“The Halifax industrial market has enjoyed declining vacancies in line with the expanding Halifax economy,” said Beckerleg. “There has been a marked increase in institutional interest in the Halifax industrial sector.

“We like this market. Again, it fits our strategy of focusing on mid-size cities with strong investment metrics.”

PROREIT’s $50-million offering

As part of its funding for the purchases, PROREIT will issue 7.15 million shares on a bought-deal basis at a price of seven dollars per unit, for gross proceeds of approximately $50 million, to a syndicate of underwriters.

PROREIT has also granted the underwriters an over-allotment option to purchase up to an additional 1,072,500 units on the same terms and conditions, exercisable at any time, in whole or in part, up to 30 days after the closing of the offering. It’s expected to close on or about Aug. 16.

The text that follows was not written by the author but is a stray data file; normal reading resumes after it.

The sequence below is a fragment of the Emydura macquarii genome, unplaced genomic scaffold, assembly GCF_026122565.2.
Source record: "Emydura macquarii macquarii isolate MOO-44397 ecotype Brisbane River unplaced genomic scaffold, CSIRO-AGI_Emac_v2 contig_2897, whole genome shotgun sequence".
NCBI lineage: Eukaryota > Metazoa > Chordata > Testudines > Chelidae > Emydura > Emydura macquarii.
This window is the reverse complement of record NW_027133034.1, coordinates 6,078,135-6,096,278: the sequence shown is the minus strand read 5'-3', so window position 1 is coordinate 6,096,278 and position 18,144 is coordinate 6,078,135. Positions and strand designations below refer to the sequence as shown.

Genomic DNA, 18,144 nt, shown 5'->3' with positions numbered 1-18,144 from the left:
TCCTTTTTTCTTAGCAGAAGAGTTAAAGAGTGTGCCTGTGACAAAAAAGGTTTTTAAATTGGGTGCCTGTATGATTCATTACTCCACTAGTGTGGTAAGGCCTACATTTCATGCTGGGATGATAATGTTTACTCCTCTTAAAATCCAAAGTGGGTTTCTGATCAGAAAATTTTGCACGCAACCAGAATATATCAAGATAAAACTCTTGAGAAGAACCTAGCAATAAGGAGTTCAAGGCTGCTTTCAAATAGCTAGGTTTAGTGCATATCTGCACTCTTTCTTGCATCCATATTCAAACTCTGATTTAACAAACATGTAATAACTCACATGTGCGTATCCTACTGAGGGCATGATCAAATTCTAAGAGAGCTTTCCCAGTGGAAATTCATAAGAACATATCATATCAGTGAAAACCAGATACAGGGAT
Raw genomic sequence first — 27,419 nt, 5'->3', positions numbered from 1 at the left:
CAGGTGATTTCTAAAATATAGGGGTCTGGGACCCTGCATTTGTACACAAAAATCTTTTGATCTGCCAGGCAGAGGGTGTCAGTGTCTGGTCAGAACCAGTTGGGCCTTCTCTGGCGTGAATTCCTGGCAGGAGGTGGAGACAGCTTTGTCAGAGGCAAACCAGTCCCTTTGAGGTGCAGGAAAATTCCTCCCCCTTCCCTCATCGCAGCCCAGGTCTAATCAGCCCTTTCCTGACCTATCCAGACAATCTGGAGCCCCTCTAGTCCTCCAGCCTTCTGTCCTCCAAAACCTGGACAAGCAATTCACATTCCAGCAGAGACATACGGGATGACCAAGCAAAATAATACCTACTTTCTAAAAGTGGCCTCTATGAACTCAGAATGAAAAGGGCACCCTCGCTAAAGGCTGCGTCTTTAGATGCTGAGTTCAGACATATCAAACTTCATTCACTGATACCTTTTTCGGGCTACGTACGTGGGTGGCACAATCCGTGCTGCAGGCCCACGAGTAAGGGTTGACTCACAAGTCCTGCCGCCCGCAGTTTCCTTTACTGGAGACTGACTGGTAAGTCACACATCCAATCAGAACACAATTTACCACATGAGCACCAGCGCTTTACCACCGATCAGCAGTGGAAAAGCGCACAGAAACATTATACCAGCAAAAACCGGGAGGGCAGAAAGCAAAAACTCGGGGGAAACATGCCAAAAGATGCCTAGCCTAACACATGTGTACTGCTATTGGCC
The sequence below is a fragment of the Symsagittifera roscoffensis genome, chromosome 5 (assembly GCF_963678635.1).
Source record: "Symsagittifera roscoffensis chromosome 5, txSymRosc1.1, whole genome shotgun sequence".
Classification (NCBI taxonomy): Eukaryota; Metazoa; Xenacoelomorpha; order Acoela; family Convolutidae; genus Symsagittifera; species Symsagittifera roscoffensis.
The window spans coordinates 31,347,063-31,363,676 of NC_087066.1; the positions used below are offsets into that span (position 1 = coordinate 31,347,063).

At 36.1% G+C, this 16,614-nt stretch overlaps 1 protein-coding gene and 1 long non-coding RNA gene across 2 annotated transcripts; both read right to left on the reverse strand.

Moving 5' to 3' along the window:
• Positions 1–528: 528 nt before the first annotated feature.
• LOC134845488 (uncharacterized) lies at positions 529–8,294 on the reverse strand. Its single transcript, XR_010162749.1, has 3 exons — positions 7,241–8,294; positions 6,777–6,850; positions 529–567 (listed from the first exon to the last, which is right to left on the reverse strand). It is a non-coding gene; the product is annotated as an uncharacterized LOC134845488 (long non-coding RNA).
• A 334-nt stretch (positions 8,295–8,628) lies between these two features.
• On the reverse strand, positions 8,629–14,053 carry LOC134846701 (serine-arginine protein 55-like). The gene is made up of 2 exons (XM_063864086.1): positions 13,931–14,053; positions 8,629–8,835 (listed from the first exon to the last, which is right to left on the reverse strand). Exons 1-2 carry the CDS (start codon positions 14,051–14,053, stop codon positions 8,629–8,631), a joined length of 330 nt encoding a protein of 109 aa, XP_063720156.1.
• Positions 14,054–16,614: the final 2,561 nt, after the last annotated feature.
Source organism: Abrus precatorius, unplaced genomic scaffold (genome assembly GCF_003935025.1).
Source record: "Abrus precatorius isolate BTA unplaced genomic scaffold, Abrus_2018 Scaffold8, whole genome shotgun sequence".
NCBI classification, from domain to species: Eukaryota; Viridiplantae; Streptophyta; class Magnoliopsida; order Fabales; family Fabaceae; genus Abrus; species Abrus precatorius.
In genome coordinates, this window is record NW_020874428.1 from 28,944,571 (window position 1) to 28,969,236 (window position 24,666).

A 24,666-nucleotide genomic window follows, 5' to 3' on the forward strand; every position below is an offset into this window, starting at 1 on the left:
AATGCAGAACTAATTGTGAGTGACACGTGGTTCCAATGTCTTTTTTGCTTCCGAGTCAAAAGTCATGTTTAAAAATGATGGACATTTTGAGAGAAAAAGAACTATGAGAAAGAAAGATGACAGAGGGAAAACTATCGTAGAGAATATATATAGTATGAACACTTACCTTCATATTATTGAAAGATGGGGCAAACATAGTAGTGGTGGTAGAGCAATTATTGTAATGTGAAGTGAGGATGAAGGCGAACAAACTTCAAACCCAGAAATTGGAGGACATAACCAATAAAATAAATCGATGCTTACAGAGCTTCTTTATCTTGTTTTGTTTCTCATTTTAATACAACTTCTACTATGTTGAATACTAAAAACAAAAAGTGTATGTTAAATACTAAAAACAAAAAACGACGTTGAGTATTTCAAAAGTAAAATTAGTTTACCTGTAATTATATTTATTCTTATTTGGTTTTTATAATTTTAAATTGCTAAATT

“This capital raise, our first since graduating to the TSX, is the largest in PROREIT’s six-year history,” said Beckerleg. “We believe listing on the TSX and consolidating our units to trade in the seven-dollar range has substantially broadened our potential investor base. We believe the success of this capital raise confirms that.”

The Ottawa and Halifax acquisitions will be funded with approximately $30.8 million in cash from the offering and approximately $67 million in new mortgage financing at a weighted average interest rate of 3.4 per cent.

PROREIT intends to use $13 million from the offering to repay debt.

Impact of acquisitions on PROREIT’s portfolio